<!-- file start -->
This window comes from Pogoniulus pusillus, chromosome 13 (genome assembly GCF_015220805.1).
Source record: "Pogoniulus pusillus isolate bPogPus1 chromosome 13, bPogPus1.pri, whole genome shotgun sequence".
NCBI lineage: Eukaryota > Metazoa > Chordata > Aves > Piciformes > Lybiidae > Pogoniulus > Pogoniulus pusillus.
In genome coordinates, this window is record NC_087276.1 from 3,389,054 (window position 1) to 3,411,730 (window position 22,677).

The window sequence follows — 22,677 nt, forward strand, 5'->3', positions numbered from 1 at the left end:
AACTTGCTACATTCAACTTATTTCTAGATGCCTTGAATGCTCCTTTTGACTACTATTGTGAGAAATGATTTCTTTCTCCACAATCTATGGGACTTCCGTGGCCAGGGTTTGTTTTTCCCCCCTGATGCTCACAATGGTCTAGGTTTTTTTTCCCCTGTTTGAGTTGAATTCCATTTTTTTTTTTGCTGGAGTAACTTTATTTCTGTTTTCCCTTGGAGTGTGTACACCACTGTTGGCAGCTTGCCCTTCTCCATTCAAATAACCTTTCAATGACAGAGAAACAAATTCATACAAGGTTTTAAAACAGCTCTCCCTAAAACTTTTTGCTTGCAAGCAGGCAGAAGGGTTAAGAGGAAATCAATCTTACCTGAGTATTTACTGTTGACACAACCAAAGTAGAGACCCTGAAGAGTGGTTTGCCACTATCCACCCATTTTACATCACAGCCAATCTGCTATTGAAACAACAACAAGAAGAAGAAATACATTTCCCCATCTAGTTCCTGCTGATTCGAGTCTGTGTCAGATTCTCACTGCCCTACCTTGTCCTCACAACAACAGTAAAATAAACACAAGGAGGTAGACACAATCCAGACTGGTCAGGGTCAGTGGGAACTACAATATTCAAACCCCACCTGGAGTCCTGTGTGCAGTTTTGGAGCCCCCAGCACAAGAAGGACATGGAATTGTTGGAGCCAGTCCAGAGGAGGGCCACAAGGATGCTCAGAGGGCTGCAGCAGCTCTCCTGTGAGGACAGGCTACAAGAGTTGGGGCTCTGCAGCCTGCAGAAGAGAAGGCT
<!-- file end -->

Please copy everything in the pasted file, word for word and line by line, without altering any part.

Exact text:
This window comes from Pogoniulus pusillus, chromosome 13 (genome assembly GCF_015220805.1).
Source record: "Pogoniulus pusillus isolate bPogPus1 chromosome 13, bPogPus1.pri, whole genome shotgun sequence".
NCBI lineage: Eukaryota > Metazoa > Chordata > Aves > Piciformes > Lybiidae > Pogoniulus > Pogoniulus pusillus.
In genome coordinates, this window is record NC_087276.1 from 3,389,054 (window position 1) to 3,411,730 (window position 22,677).

The window sequence follows — 22,677 nt, forward strand, 5'->3', positions numbered from 1 at the left end:
AACTTGCTACATTCAACTTATTTCTAGATGCCTTGAATGCTCCTTTTGACTACTATTGTGAGAAATGATTTCTTTCTCCACAATCTATGGGACTTCCGTGGCCAGGGTTTGTTTTTCCCCCCTGATGCTCACAATGGTCTAGGTTTTTTTTCCCCTGTTTGAGTTGAATTCCATTTTTTTTTTTGCTGGAGTAACTTTATTTCTGTTTTCCCTTGGAGTGTGTACACCACTGTTGGCAGCTTGCCCTTCTCCATTCAAATAACCTTTCAATGACAGAGAAACAAATTCATACAAGGTTTTAAAACAGCTCTCCCTAAAACTTTTTGCTTGCAAGCAGGCAGAAGGGTTAAGAGGAAATCAATCTTACCTGAGTATTTACTGTTGACACAACCAAAGTAGAGACCCTGAAGAGTGGTTTGCCACTATCCACCCATTTTACATCACAGCCAATCTGCTATTGAAACAACAACAAGAAGAAGAAATACATTTCCCCATCTAGTTCCTGCTGATTCGAGTCTGTGTCAGATTCTCACTGCCCTACCTTGTCCTCACAACAACAGTAAAATAAACACAAGGAGGTAGACACAATCCAGACTGGTCAGGGTCAGTGGGAACTACAATATTCAAACCCCACCTGGAGTCCTGTGTGCAGTTTTGGAGCCCCCAGCACAAGAAGGACATGGAATTGTTGGAGCCAGTCCAGAGGAGGGCCACAAGGATGCTCAGAGGGCTGCAGCAGCTCTCCTGTGAGGACAGGCTACAAGAGTTGGGGCTCTGCAGCCTGCAGAAGAGAAGGCT